Autobiography of Mark Twain, Volume 3: The Complete and Authoritative Edition (Mark Twain Papers)
Format: PDF / Kindle (mobi) / ePub
When the first volume of Mark Twain’s uncensored Autobiography was published in 2010, it was hailed as an essential addition to the shelf of his works and a crucial document for our understanding of the great humorist’s life and times. This third and final volume crowns and completes his life’s work. Like its companion volumes, it chronicles Twain's inner and outer life through a series of daily dictations that go wherever his fancy leads.
Created from March 1907 to December 1909, these dictations present Mark Twain at the end of his life: receiving an honorary degree from Oxford University; railing against Theodore Roosevelt; founding numerous clubs; incredulous at an exhibition of the Holy Grail; credulous about the authorship of Shakespeare’s plays; relaxing in Bermuda; observing (and investing in) new technologies. The Autobiography’s “Closing Words” movingly commemorate his daughter Jean, who died on Christmas Eve 1909. Also included in this volume is the previously unpublished “Ashcroft-Lyon Manuscript,” Mark Twain’s caustic indictment of his “putrescent pair” of secretaries and the havoc that erupted in his house during their residency.
Fitfully published in fragments at intervals throughout the twentieth century, Autobiography of Mark Twain has now been critically reconstructed and made available as it was intended to be read. Fully annotated by the editors of the Mark Twain Project, the complete Autobiography emerges as a landmark publication in American literature.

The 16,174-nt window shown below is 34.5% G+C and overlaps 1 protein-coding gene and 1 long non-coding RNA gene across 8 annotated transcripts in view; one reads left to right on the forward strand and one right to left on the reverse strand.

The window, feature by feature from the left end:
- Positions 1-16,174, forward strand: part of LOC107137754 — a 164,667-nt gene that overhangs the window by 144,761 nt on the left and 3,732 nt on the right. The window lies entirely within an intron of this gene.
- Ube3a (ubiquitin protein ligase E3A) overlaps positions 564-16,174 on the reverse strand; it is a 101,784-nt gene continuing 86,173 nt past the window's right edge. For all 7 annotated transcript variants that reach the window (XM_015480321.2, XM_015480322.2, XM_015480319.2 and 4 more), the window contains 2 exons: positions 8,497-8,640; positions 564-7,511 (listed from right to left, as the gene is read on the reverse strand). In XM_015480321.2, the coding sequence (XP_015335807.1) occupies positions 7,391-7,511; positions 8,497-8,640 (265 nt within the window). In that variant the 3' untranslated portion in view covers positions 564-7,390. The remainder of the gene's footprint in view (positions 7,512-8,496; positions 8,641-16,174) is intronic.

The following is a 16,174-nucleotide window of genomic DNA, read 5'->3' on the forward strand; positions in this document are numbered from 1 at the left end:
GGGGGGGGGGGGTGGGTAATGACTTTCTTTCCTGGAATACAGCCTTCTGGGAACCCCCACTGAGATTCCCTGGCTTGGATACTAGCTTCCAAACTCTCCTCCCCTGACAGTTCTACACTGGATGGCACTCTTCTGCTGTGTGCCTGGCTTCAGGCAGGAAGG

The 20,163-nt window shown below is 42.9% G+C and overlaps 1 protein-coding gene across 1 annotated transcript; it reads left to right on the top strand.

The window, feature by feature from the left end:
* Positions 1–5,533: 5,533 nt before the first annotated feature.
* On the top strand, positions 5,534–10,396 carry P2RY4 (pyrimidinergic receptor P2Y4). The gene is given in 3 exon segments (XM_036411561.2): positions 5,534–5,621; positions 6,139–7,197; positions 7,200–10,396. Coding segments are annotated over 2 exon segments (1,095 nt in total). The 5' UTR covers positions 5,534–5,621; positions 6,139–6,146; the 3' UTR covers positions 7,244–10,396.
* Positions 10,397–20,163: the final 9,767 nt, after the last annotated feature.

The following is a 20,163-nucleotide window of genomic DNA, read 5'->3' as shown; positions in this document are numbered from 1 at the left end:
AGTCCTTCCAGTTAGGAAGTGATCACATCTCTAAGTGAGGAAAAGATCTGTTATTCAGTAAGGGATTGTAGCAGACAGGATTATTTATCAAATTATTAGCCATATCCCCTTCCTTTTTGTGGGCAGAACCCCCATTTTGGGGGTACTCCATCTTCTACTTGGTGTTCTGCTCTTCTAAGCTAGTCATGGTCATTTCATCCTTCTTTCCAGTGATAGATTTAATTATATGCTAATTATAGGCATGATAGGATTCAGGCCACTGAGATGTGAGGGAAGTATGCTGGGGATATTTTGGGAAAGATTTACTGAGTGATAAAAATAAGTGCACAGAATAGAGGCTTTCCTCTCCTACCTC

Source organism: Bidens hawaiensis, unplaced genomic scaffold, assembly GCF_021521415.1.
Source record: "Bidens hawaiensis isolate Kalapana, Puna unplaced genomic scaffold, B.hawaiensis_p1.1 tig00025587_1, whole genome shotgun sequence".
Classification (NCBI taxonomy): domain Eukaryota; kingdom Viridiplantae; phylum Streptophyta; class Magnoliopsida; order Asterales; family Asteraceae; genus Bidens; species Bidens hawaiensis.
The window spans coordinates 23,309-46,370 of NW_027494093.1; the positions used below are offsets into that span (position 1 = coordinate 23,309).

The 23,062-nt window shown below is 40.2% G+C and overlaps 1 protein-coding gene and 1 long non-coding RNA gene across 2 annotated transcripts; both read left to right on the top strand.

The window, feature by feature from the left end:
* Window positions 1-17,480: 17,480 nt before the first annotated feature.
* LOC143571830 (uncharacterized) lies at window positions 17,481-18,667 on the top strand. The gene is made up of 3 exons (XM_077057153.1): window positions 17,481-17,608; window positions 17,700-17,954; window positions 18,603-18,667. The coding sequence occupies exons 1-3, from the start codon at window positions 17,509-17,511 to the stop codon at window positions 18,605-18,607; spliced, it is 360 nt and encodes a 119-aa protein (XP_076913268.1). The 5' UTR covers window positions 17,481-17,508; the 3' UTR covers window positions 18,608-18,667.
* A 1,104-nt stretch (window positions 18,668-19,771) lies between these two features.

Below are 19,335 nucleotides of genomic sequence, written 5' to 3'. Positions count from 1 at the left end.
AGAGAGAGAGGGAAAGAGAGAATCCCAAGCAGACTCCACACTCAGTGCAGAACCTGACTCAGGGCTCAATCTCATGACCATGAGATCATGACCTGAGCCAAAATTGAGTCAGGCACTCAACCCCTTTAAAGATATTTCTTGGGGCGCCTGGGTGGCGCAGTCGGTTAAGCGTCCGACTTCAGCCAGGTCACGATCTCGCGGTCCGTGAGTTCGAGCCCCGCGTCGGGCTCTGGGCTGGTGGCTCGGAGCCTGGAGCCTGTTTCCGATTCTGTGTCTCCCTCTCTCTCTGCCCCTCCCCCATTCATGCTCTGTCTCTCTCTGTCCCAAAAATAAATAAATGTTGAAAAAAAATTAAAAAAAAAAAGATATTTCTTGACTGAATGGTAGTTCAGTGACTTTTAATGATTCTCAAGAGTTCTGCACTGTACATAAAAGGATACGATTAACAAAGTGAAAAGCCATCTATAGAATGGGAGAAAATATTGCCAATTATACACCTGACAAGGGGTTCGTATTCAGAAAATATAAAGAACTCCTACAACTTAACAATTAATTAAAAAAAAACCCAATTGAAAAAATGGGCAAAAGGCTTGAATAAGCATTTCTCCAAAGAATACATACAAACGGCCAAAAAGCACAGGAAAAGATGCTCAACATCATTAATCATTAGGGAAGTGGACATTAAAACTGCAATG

Editors: Benjamin Griffin and Harriet Elinor Smith
Associate Editors: Victor Fischer, Michael B. Frank, Amanda Gagel, Sharon K. Goetz, Leslie Diane Myrick, Christopher M. Ohge
not suggest anything to me, and only the words moved me. At that time Kipling’s name was beginning to be known here and there, in spots, in India, but had not traveled outside of that empire. He came over and traveled about America, maintaining himself by correspondence with Indian journals. He wrote dashing, free-handed, brilliant letters, but no one outside of India knew about it. On his way through the State of New York, he stopped off at Elmira and made a tedious and blistering journey up to
with that child in the centre of it and accenting its sober tint like a torch with her red frock. But it was not a quiet vision; not a reposeful one. The scene was a great ball-room in some ramshackle building in Gold Hill or Virginia City, Nevada. There were two or three hundred stalwart men present and dancing with cordial energy. And in the midst of the turmoil Etta’s crimson frock was swirling and flashing; and she was the only dancer of her sex on the floor. Her mother, large, fleshy,
present, and there was a good deal of chaffing and joking, some of it at Buckner’s expense. Finally General Buckner said, “I have my full share of admiration and esteem for Grant. It dates back to our cadet days. He has as many merits and virtues as any man I am acquainted with, but he has one deadly defect. He is an incurable borrower, and when he wants to borrow he knows of only one limit—he wants what you’ve got. When I was poor he borrowed fifty dollars of me; when I was rich he borrowed
Washington Monument; and the body of it was all gone, and nothing was left but the iron bones! It was then that I said “How wonderful are the ways of Providence!” I had known it would happen. I had known it for forty years. I had never lost my confidence in Providence during all that time. It was put off longer than I was expecting, but it was now comprehensive and satisfactory enough to make up for that. Some people would think it curious that Providence should destroy an entire city of four
Duneka was afraid of that article. He is interesting. He grows more and more interesting every day. He has inspirations which could enter no human head but his own. A short story called “A Horse’s Tale,” which will begin in the August number of Harper’s Magazine, has for its principal stage the bull ring in Spain. In the proof sheets Mr. Duneka suggested that we change Spain to Mexico, and have the performance there. The fact that the performance could not perform in Mexico with any considerable